- This treatment may be beneficial for pregnant women with athlete's foot because it does not affect the fetus.
- You can also use a bleach solution to soak your feet. Pour cup of household bleach into a bathtub full of warm water. Do not use this bath if you are pregnant.
Step 4. Rinse the feet
Rinse your feet with a vinegar solution 2 times a day. Get rid of any remaining liquid when you're done. Only use the solution you need in one treatment. Do not reuse the solution that has been used.
Step 5. Dry the feet
Use a towel to dry your feet and then use another solution, such as tea tree oil.
Method 3 of 6: Using Tea Tree Oil
Step 1. Determine the correct rate
Treatment using 10% tea tree oil will indeed help with the symptoms of athlete's foot, but it may not completely cure it. You'll need 25-50% tea tree oil to treat a yeast infection, and even then, it may not have as strong an effect as over-the-counter antifungal medications.
- Tea tree oil can be used to treat the symptoms of athlete's foot, but is usually not effective at treating it.
- This oil may be more effective at treating toe web athlete's foot than other types.
- You can find the right cream or mix 1 or 2 parts pure 100% tea tree oil with 2 parts ethyl alcohol.
Step 2. Apply the oil to the cleansed feet
Rub the oil all over the soles of your feet, including the top, bottom, and sides. Don't forget to apply it between your toes. Mushrooms may be hidden in places you can't see.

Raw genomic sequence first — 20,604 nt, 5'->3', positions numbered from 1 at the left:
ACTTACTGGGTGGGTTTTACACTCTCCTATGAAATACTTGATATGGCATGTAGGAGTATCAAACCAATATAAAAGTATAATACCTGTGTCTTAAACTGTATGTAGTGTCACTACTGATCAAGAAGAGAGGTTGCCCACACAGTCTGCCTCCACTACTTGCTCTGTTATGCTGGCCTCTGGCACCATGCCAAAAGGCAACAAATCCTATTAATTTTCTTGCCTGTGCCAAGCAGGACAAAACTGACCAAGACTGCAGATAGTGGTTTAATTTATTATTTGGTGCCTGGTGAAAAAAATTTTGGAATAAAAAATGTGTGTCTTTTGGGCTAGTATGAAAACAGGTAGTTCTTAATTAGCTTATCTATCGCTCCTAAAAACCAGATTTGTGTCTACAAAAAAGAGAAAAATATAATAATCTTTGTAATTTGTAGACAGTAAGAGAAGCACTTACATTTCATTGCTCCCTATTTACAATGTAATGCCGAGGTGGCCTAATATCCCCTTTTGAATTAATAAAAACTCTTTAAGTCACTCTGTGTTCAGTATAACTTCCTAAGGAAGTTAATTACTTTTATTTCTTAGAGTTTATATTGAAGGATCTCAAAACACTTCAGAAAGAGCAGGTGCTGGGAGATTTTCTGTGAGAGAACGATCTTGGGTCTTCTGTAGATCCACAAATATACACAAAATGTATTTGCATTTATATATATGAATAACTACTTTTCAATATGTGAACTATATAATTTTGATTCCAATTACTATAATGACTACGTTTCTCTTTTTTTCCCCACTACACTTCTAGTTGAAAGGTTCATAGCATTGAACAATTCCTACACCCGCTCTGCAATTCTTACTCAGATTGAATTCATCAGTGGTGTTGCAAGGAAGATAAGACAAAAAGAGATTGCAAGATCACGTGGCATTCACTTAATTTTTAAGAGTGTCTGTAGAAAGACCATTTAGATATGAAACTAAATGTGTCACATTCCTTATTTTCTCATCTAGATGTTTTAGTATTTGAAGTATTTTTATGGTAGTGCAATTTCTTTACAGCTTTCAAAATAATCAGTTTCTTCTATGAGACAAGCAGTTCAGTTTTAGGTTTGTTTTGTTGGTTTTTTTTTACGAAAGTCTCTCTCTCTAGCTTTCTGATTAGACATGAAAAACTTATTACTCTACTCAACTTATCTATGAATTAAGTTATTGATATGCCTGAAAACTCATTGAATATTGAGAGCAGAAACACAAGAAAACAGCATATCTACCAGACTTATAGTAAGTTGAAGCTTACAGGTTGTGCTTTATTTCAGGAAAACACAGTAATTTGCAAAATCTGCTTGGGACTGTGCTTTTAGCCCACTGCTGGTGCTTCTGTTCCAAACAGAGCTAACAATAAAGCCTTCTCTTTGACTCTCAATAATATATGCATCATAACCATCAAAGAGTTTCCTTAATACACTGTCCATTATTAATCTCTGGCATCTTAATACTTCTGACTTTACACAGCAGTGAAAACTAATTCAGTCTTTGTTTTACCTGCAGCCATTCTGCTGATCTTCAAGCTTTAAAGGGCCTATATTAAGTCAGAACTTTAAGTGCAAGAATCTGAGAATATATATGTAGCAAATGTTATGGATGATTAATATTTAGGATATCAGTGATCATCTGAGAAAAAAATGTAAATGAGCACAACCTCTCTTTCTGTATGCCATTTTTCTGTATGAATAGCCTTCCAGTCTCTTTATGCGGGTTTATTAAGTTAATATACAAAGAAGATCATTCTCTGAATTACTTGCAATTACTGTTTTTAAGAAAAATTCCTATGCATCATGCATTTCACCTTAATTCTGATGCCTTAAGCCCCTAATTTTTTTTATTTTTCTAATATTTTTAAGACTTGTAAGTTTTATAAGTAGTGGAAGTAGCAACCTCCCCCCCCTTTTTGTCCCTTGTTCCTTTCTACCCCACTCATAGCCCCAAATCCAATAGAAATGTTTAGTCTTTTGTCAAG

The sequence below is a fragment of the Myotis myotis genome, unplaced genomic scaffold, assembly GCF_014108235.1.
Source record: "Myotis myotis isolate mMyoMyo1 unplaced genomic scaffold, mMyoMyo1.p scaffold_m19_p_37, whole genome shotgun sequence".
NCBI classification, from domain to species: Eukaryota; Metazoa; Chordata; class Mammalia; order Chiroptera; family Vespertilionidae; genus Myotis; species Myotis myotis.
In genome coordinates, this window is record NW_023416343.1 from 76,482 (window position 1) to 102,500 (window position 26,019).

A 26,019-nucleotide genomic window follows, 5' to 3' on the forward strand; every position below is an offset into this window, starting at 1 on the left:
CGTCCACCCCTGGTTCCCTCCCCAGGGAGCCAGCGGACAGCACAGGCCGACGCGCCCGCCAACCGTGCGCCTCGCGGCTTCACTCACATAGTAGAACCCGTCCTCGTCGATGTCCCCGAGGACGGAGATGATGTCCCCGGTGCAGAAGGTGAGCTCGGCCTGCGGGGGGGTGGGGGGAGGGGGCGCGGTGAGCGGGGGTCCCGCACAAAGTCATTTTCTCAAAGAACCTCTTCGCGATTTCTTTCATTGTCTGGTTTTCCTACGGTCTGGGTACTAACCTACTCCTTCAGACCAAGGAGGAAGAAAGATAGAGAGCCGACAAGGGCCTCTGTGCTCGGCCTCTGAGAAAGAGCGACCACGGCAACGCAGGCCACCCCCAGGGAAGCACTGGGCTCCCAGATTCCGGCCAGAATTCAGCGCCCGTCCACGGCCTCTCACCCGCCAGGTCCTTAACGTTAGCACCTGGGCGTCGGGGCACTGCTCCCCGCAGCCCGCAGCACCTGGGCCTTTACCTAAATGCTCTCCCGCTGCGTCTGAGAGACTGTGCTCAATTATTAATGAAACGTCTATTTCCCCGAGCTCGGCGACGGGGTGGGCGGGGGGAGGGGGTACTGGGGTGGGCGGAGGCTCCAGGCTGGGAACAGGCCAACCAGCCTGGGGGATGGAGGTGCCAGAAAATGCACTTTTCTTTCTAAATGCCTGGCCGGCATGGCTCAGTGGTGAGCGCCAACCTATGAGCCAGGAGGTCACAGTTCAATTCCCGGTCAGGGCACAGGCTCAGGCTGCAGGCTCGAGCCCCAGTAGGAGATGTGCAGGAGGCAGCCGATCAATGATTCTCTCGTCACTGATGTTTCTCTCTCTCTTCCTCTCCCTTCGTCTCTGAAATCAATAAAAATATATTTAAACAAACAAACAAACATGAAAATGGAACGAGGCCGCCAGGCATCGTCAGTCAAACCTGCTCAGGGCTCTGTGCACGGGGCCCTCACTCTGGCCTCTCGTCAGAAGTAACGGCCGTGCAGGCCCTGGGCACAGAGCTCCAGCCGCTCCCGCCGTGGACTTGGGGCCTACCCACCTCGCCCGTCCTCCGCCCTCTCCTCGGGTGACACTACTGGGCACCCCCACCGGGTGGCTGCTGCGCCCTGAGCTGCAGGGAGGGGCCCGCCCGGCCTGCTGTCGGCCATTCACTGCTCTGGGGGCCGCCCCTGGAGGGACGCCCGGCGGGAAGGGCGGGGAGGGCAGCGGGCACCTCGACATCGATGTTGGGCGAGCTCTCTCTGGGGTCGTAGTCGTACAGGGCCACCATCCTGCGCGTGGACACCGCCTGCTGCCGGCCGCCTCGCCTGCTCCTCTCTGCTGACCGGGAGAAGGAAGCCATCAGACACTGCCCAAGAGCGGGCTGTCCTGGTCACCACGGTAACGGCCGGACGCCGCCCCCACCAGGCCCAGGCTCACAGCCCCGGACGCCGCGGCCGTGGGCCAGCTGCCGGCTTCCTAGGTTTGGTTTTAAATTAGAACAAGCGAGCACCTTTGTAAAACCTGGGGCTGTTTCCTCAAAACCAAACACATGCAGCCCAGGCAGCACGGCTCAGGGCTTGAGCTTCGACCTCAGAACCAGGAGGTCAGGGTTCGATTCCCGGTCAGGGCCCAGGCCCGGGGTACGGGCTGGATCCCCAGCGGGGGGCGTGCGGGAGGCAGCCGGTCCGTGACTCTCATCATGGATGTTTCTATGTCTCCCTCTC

Step 3. Wash your hands after applying the oil
Athlete's foot can spread to other parts of the body, so be sure to wash your hands after applying any treatment.
Step 4. Use 2 times a day
To be effective, you need to apply the oil in the morning and at night. In addition, you may also need to use this treatment for up to a month.
Method 4 of 6: Using Garlic
Step 1. Chop 3 to 4 cloves of garlic
Garlic is efficacious as a natural antiseptic that can help cure athlete's foot. One study showed that a commercial cream containing ajoene, the active ingredient in garlic, could treat athlete's foot as well as other creams. Some experts recommend adding minced garlic to a foot bath for the same results.
Step 2. Soak clean feet for 30 minutes
First of all, wash your feet and then soak them in the garlic solution.
Step 3. Dry the feet
Use a clean towel to dry your feet. Don't forget to dry between your toes.
Step 4. Mix the minced garlic with the olive oil
You can also make another treatment using garlic and a little olive oil. Mix 2 minced garlic cloves with a little olive oil to form a paste. Use a cotton swab to apply the paste to the clean foot all over the infected area. Continue this treatment for at least 1 month.
Garlic is usually safe. However, it may cause the skin to feel a little sore and emit a strong garlic odor
Method 5 of 6: Preventing Athlete's Foot Disease
Step 1. Treat skin moisture
If your feet sweat a lot, try to get them out of the air whenever possible by removing your socks and shoes. If you can't take your socks off, change them often, especially when they're wet with sweat.
Step 2. Wear shoes in public
When going to the gym, never go barefoot in the locker room or around the pool. Always protect your feet by wearing sandals or shower shoes.
Step 3. Keep your feet clean